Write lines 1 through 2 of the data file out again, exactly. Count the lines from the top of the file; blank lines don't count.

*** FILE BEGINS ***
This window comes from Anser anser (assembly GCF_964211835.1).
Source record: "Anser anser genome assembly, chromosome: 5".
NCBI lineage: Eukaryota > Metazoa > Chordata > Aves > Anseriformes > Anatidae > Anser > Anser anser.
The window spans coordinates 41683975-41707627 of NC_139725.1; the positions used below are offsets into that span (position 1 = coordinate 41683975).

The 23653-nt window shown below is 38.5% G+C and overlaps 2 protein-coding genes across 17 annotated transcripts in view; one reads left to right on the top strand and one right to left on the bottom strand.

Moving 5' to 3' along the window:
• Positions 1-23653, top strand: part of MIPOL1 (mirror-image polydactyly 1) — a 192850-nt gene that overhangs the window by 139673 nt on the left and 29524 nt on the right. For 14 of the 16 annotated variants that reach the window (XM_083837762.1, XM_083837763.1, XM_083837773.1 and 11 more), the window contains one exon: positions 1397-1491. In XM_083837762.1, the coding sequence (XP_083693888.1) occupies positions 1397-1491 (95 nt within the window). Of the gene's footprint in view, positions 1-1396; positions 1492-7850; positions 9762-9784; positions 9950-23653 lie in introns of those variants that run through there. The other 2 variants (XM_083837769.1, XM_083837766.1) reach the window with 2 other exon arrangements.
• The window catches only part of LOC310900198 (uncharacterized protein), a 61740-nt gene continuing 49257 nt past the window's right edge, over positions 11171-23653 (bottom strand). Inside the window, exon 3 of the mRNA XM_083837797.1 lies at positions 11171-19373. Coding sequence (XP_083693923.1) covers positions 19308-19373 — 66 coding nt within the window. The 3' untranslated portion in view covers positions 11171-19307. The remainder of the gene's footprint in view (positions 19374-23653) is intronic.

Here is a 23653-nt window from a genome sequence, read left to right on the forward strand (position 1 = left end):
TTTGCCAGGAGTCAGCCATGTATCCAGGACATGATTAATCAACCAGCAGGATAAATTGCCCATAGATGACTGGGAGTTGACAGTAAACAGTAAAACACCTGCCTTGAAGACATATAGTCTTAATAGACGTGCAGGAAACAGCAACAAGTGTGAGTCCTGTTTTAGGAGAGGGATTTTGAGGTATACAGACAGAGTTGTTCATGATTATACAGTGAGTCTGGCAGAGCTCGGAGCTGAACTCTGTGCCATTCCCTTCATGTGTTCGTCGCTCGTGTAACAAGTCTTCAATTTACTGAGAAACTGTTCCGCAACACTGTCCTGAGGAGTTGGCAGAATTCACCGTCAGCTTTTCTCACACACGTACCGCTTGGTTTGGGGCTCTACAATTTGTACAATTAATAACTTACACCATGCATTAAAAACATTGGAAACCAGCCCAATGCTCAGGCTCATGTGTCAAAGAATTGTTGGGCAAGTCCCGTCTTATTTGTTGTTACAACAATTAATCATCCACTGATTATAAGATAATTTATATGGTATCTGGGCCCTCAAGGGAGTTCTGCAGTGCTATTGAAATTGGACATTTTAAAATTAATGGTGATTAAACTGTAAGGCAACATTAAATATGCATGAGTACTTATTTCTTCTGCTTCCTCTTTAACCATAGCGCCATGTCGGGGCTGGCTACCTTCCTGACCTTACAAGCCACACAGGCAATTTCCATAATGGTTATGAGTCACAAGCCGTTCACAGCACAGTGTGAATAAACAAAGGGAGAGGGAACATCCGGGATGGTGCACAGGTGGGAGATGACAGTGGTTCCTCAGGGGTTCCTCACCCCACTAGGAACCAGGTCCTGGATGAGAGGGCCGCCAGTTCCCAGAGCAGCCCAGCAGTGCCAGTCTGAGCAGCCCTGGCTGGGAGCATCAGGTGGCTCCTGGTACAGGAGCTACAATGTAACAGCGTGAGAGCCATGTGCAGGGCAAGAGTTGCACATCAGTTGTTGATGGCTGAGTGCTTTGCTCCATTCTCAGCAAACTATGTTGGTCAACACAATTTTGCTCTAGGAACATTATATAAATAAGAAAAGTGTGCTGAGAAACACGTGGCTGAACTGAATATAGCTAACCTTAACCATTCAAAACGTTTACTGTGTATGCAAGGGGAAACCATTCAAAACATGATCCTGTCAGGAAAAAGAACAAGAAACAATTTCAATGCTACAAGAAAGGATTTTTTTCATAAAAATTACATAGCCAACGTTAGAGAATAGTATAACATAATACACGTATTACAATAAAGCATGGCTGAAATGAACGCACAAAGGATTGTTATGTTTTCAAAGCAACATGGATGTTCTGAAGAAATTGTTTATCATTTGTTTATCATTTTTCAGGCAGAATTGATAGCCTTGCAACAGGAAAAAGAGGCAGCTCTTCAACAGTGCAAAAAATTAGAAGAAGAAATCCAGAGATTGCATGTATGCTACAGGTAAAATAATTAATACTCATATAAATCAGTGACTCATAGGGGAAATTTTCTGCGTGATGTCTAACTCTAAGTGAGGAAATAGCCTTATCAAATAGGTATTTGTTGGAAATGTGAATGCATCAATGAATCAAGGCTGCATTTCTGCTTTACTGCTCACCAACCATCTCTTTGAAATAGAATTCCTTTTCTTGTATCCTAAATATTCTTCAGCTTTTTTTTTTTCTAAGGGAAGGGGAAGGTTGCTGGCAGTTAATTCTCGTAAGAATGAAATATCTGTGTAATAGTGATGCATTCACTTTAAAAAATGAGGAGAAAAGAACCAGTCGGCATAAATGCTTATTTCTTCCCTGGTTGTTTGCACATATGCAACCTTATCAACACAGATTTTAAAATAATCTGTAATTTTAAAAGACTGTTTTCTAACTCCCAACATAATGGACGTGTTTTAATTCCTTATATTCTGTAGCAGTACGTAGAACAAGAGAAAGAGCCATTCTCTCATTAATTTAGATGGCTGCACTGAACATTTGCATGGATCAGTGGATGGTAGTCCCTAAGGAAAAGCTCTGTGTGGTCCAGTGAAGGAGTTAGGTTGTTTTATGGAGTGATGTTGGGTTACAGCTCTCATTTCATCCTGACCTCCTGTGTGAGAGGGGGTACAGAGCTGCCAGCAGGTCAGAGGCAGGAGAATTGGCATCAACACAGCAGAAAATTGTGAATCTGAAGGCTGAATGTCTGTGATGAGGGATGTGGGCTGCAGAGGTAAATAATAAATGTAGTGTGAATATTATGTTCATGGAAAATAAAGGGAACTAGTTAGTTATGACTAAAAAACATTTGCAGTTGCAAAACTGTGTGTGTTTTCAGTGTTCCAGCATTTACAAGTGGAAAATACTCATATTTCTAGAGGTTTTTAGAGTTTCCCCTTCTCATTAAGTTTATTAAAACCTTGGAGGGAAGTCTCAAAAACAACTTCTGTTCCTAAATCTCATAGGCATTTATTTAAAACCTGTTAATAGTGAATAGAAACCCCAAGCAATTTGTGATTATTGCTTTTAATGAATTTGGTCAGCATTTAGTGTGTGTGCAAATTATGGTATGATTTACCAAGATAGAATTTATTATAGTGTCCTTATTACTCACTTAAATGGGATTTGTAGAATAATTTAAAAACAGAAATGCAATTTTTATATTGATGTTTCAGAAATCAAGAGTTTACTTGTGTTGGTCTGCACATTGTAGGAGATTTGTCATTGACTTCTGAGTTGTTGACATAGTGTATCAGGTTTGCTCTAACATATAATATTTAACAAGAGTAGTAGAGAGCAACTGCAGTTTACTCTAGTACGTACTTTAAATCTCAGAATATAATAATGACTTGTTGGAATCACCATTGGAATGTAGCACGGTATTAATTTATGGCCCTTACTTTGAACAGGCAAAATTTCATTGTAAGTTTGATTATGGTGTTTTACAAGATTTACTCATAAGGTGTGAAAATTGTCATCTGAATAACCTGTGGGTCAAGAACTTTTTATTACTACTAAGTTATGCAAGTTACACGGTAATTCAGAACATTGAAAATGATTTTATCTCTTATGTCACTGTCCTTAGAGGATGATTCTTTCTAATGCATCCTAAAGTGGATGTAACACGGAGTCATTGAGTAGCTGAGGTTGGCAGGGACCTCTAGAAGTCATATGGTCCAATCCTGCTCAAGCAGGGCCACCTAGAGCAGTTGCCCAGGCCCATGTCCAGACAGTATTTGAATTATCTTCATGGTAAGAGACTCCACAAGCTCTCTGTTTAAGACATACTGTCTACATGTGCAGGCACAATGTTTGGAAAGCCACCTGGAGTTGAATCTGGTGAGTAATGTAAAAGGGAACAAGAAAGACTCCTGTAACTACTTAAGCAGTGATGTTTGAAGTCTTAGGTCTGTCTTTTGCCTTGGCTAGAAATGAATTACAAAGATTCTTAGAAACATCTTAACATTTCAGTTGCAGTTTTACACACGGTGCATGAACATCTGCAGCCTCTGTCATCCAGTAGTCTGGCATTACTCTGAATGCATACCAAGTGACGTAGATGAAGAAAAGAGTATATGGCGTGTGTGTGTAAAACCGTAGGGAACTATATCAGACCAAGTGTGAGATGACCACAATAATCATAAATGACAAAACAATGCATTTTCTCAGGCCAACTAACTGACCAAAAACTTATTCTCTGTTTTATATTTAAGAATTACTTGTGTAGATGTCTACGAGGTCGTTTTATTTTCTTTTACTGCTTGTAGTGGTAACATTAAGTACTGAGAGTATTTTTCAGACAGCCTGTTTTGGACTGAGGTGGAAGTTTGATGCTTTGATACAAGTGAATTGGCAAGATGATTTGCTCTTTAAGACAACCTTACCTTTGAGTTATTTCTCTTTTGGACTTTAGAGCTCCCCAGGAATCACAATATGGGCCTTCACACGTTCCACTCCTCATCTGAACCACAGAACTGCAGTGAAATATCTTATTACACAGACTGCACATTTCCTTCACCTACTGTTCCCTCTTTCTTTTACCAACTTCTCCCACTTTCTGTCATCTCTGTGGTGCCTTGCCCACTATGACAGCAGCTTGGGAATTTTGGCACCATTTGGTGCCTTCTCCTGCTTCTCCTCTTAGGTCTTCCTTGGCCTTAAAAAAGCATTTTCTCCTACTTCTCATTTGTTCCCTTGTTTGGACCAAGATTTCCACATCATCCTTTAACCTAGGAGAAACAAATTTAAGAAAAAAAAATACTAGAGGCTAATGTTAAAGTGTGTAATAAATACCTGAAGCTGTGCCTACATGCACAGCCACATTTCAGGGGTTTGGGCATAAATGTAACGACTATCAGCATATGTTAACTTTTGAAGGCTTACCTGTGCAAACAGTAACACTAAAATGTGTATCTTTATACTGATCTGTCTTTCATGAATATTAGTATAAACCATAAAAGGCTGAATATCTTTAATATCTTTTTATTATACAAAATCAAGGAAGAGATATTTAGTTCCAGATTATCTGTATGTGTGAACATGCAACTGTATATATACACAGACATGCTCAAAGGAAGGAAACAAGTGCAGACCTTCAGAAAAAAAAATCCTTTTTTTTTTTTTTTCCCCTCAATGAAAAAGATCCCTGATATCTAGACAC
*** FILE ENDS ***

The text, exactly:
This window comes from Anser anser (assembly GCF_964211835.1).
Source record: "Anser anser genome assembly, chromosome: 5".